Ok - the easier version is to read this article: http://www.latimes.com/business/la-fi-thrift2-2009jan02,0,2083247.story
But, you can certainly read what the government has to say about the Consumer Product Safety Improvement Act: http://www.cpsc.gov/ABOUT/Cpsia/cpsia.HTML#timetable
When I look at how much of Isabel's toys & clothes are used, I know a second child who have far (FAR!) fewer.
I read a few articles online about this and I thought the LA Times article was the best written.
I first want to say that I am in support of have regulations that are monitoring lead levels of newly created products.
But what happens to all the used toys & clothes that are now deemed toxic, whether they have lead in them or not, just because someone can't prove that they are not toxic.
And if the current regulations stay as they are, it sounds like every thrift store will have to stop selling anything to do with kids, both toys & clothes. You can't sell used toys & clothes ANYWHERE!
What kind of consequences does this have on our landfill system that will now be filled with kids toys & clothes? Am I really supposed to throw everything away? The thought just sickens me on so many levels.
What happens to the thirft stores that only sell kids stuff? Are they literally forced out of business on February 10th?
What happens to the small manufacturers that can't afford this testing? Are they now forced out of business?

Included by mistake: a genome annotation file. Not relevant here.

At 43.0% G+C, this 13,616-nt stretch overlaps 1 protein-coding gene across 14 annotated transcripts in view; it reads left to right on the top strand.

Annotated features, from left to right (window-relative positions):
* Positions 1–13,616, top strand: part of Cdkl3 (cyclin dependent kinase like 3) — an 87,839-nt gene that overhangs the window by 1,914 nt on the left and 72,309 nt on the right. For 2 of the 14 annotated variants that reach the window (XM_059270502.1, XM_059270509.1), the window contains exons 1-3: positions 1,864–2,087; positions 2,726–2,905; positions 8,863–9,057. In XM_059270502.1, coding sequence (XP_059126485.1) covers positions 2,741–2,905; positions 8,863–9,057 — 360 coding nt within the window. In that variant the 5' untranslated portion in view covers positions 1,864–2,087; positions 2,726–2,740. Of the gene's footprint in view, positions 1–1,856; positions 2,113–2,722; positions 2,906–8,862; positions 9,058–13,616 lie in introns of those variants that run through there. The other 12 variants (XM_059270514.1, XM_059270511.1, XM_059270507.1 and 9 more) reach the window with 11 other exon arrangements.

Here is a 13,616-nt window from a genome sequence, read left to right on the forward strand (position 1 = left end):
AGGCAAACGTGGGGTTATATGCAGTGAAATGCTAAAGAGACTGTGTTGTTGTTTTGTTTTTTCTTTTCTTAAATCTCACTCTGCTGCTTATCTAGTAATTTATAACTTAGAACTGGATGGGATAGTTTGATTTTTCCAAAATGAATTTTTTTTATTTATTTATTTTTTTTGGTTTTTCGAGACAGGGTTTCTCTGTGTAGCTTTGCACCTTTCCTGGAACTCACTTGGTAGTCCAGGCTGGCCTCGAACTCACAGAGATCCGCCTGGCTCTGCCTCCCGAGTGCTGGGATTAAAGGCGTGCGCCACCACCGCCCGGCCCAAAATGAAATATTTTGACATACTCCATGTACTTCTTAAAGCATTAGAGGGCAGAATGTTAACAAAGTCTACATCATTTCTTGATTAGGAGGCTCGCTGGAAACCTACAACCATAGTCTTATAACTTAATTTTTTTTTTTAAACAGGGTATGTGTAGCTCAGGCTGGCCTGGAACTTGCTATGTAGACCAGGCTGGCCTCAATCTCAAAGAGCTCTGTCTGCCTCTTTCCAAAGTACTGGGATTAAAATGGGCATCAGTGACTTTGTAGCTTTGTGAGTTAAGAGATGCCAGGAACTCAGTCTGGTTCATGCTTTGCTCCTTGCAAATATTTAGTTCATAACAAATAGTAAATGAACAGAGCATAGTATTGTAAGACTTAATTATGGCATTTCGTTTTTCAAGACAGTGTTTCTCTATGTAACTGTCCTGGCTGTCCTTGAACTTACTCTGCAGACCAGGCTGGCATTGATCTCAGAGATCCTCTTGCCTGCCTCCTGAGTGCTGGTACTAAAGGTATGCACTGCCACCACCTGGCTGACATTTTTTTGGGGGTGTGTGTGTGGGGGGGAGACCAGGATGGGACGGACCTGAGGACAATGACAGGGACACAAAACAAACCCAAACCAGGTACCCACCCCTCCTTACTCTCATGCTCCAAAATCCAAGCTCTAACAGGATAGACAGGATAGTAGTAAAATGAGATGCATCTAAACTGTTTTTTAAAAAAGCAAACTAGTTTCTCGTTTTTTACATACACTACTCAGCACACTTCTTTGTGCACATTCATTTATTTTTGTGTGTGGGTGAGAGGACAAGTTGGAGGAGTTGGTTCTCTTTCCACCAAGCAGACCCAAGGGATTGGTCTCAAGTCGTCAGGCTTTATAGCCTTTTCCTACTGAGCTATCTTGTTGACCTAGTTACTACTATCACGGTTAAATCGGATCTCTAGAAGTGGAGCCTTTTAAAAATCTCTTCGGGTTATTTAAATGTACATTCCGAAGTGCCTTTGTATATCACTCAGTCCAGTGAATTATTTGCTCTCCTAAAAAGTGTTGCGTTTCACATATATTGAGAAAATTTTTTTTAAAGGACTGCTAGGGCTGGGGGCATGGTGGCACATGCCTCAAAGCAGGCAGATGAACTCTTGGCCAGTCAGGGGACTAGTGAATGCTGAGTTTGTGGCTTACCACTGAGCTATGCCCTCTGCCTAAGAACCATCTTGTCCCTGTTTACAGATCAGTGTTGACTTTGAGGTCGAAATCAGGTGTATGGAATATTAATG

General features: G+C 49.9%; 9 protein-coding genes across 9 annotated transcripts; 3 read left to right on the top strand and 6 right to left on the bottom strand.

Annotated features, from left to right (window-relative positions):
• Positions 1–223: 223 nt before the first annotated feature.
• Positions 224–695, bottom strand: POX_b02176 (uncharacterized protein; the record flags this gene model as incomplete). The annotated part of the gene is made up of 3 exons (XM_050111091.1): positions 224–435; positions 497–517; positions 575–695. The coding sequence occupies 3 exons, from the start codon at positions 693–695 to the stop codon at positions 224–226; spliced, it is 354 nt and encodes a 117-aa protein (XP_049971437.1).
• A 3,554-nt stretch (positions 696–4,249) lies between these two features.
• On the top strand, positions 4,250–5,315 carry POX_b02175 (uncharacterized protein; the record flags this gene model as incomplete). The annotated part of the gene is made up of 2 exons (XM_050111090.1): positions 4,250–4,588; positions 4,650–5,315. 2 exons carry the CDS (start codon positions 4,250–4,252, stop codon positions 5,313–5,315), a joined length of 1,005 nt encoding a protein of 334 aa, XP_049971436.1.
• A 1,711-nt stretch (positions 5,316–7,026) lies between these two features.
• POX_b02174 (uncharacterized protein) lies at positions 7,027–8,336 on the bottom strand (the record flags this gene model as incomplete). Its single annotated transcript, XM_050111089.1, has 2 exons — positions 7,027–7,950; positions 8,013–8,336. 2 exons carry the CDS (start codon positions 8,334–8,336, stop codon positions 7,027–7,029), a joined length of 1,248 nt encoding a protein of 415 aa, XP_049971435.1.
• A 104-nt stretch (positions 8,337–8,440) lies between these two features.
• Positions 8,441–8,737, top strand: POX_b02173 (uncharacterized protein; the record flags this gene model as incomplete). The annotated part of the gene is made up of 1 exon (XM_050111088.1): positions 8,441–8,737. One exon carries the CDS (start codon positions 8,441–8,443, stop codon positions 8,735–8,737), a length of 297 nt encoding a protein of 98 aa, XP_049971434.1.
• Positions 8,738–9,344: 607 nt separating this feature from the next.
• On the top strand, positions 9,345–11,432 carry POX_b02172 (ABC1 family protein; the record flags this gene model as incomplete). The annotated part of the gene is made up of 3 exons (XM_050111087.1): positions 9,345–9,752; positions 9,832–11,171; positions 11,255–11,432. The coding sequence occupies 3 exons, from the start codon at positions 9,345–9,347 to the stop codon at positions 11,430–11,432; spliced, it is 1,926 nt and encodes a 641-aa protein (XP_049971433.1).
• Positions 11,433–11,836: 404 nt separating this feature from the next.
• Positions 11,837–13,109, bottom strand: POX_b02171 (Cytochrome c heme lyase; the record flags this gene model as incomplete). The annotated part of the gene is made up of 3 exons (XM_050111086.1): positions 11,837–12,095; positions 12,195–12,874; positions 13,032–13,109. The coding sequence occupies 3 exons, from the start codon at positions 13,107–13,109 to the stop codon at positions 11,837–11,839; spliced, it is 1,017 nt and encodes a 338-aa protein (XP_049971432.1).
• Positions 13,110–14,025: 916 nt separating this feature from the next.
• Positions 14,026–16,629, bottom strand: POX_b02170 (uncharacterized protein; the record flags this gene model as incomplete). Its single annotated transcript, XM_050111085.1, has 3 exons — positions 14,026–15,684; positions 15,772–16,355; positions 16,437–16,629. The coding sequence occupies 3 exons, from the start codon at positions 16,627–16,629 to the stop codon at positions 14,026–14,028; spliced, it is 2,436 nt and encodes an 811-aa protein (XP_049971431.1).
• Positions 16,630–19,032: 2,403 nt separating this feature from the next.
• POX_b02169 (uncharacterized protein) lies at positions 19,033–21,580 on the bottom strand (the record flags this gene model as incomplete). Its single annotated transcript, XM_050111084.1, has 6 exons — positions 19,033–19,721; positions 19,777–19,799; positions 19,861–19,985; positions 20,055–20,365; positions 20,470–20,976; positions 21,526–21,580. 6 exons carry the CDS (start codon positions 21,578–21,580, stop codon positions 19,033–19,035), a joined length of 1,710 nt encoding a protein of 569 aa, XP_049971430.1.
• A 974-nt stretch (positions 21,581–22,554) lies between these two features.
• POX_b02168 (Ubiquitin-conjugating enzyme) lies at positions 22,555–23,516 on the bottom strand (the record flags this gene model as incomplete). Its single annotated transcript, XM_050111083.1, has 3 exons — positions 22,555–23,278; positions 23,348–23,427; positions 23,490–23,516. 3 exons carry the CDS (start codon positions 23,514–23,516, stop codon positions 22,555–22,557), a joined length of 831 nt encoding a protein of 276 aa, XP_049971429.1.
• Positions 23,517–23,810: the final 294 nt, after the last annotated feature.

Will we see the cost of kids clothes & toys increase tremendously as companies try to offset the cost of this testing and as stores try to make up for inventory they have to throw away on 2/10?
In a time that business are laying off left & right and closing their doors, it seems like the government is doing a disservice by having these regulations be so broad that thrift stores are forced out of business, that people are not allowed to -resell their used baby items.
So, should I find a sitter for the day on February 9th (it's a Monday), so that I can run around to every store I can find and try to purchase clothes they have very deeply discounted so that they don't have to pay additional trash removal costs in addition to losing all the money ona product. I have a big house, I can stock up on clothes until she is 13 (the regulations are for clothes for kids under 13). I can't say that she would be happy with the style of something that was up to a decade old.
I suppose if we can guarantee we have a girl, we can at least afford to outfit them in clothes up to a size 4T (3T is getting too small, even though 4T is still a little big, but we go with 4T now.) But what happens with that 50% chance that I have a boy. My child is stuck wearing the few gender neutral clothes I have for the first 6 months and then I have 2 children to have to buy new clothes for all the time.
Guess it's a good thing I bought that new sewing machine. I'm going to have to start using it. I'll really have to start using it if we are ever blessed with another child.
Can our country really afford to throw all this stuff in the landfills?
Can our country really afford to no reduce, reuse, recycle?
I am by no means saying I am in support of high lead levels or any lead levels for that matter. But from my understaning, the regulations are too strict as they are written currently and who is going to take the time to pay to test lead content in used clothing & toys? No one, they get throw away. And many of used items may have no lead in them at all, but unless someone proves it they are considered toxic.
Anyone want to join me for a shopping spree at Babies'r'Us on Monday, February 9th?